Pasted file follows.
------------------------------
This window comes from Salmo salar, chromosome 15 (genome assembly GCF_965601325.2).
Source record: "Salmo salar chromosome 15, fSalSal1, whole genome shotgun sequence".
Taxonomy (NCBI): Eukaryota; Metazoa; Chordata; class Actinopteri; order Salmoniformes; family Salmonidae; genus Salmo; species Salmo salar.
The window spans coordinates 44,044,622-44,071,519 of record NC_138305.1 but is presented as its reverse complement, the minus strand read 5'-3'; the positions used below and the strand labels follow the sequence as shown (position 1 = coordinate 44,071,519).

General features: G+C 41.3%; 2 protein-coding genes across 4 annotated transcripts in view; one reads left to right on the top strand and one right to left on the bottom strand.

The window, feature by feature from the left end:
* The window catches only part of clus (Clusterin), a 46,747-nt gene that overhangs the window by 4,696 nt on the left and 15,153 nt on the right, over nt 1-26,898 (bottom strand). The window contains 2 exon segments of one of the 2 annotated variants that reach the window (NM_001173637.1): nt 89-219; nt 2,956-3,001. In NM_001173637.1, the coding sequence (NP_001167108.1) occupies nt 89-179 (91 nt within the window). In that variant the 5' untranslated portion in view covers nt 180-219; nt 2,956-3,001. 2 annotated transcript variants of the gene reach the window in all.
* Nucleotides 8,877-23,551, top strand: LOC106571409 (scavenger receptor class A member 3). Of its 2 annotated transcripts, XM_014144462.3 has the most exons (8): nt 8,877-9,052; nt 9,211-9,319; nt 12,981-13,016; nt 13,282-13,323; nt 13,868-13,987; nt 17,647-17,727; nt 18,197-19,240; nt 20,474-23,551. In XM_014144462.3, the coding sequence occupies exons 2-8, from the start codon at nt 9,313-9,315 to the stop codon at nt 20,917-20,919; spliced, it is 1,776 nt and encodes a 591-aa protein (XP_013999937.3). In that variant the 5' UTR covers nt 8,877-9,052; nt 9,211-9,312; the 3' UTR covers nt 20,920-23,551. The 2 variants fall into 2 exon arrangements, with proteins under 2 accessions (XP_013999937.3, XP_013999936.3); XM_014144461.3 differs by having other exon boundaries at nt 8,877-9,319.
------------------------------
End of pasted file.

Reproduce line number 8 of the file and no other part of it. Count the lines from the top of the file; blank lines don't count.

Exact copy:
* Nucleotides 8,877-23,551, top strand: LOC106571409 (scavenger receptor class A member 3). Of its 2 annotated transcripts, XM_014144462.3 has the most exons (8): nt 8,877-9,052; nt 9,211-9,319; nt 12,981-13,016; nt 13,282-13,323; nt 13,868-13,987; nt 17,647-17,727; nt 18,197-19,240; nt 20,474-23,551. In XM_014144462.3, the coding sequence occupies exons 2-8, from the start codon at nt 9,313-9,315 to the stop codon at nt 20,917-20,919; spliced, it is 1,776 nt and encodes a 591-aa protein (XP_013999937.3). In that variant the 5' UTR covers nt 8,877-9,052; nt 9,211-9,312; the 3' UTR covers nt 20,920-23,551. The 2 variants fall into 2 exon arrangements, with proteins under 2 accessions (XP_013999937.3, XP_013999936.3); XM_014144461.3 differs by having other exon boundaries at nt 8,877-9,319.